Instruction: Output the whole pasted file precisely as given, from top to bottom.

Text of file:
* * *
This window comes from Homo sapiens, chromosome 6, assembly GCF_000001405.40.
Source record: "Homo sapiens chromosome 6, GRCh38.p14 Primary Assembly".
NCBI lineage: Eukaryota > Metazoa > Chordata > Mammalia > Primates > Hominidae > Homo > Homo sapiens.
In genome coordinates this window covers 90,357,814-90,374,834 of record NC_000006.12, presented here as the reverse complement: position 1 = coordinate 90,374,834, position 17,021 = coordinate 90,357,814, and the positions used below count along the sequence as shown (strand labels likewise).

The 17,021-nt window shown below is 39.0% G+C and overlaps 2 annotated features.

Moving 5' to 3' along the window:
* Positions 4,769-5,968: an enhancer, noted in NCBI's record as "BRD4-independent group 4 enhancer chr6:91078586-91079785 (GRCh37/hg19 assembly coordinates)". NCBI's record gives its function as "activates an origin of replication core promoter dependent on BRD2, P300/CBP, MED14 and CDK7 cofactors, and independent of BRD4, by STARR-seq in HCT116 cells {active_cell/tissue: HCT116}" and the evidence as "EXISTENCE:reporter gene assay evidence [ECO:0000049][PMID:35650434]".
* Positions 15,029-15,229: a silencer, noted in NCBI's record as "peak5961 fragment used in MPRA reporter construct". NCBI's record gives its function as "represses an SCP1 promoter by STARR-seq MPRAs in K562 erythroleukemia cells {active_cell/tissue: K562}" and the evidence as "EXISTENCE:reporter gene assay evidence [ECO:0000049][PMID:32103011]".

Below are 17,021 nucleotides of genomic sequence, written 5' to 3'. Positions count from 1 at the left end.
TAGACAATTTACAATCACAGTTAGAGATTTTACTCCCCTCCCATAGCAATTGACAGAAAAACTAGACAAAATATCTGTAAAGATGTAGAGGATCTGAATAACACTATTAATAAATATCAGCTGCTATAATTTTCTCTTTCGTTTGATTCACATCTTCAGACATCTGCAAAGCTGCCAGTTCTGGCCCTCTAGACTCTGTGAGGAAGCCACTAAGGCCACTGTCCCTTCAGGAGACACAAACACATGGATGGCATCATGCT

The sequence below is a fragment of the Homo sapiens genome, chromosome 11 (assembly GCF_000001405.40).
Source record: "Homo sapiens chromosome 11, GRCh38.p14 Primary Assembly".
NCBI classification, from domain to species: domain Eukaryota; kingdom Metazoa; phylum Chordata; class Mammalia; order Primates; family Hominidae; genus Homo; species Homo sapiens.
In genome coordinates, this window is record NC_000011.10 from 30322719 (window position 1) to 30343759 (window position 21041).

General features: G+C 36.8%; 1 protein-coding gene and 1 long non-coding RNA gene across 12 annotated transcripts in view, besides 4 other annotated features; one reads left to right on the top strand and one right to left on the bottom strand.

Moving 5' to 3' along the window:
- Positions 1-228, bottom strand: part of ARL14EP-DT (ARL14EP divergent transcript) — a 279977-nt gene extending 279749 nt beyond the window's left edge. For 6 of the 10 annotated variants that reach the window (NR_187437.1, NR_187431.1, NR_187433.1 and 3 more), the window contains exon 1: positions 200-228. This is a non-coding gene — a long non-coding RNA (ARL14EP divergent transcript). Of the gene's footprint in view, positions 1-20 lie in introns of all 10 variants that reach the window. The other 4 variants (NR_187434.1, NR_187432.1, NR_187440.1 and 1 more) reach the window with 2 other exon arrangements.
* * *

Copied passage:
This window comes from Homo sapiens, chromosome 6, assembly GCF_000001405.40.
Source record: "Homo sapiens chromosome 6, GRCh38.p14 Primary Assembly".
NCBI lineage: Eukaryota > Metazoa > Chordata > Mammalia > Primates > Hominidae > Homo > Homo sapiens.
In genome coordinates this window covers 90,357,814-90,374,834 of record NC_000006.12, presented here as the reverse complement: position 1 = coordinate 90,374,834, position 17,021 = coordinate 90,357,814, and the positions used below count along the sequence as shown (strand labels likewise).

The 17,021-nt window shown below is 39.0% G+C and overlaps 2 annotated features.

Moving 5' to 3' along the window:
* Positions 4,769-5,968: an enhancer, noted in NCBI's record as "BRD4-independent group 4 enhancer chr6:91078586-91079785 (GRCh37/hg19 assembly coordinates)". NCBI's record gives its function as "activates an origin of replication core promoter dependent on BRD2, P300/CBP, MED14 and CDK7 cofactors, and independent of BRD4, by STARR-seq in HCT116 cells {active_cell/tissue: HCT116}" and the evidence as "EXISTENCE:reporter gene assay evidence [ECO:0000049][PMID:35650434]".
* Positions 15,029-15,229: a silencer, noted in NCBI's record as "peak5961 fragment used in MPRA reporter construct". NCBI's record gives its function as "represses an SCP1 promoter by STARR-seq MPRAs in K562 erythroleukemia cells {active_cell/tissue: K562}" and the evidence as "EXISTENCE:reporter gene assay evidence [ECO:0000049][PMID:32103011]".

Below are 17,021 nucleotides of genomic sequence, written 5' to 3'. Positions count from 1 at the left end.
TAGACAATTTACAATCACAGTTAGAGATTTTACTCCCCTCCCATAGCAATTGACAGAAAAACTAGACAAAATATCTGTAAAGATGTAGAGGATCTGAATAACACTATTAATAAATATCAGCTGCTATAATTTTCTCTTTCGTTTGATTCACATCTTCAGACATCTGCAAAGCTGCCAGTTCTGGCCCTCTAGACTCTGTGAGGAAGCCACTAAGGCCACTGTCCCTTCAGGAGACACAAACACATGGATGGCATCATGCT

The sequence below is a fragment of the Homo sapiens genome, chromosome 11 (assembly GCF_000001405.40).
Source record: "Homo sapiens chromosome 11, GRCh38.p14 Primary Assembly".
NCBI classification, from domain to species: domain Eukaryota; kingdom Metazoa; phylum Chordata; class Mammalia; order Primates; family Hominidae; genus Homo; species Homo sapiens.
In genome coordinates, this window is record NC_000011.10 from 30322719 (window position 1) to 30343759 (window position 21041).

General features: G+C 36.8%; 1 protein-coding gene and 1 long non-coding RNA gene across 12 annotated transcripts in view, besides 4 other annotated features; one reads left to right on the top strand and one right to left on the bottom strand.

Moving 5' to 3' along the window:
- Positions 1-228, bottom strand: part of ARL14EP-DT (ARL14EP divergent transcript) — a 279977-nt gene extending 279749 nt beyond the window's left edge. For 6 of the 10 annotated variants that reach the window (NR_187437.1, NR_187431.1, NR_187433.1 and 3 more), the window contains exon 1: positions 200-228. This is a non-coding gene — a long non-coding RNA (ARL14EP divergent transcript). Of the gene's footprint in view, positions 1-20 lie in introns of all 10 variants that reach the window. The other 4 variants (NR_187434.1, NR_187432.1, NR_187440.1 and 1 more) reach the window with 2 other exon arrangements.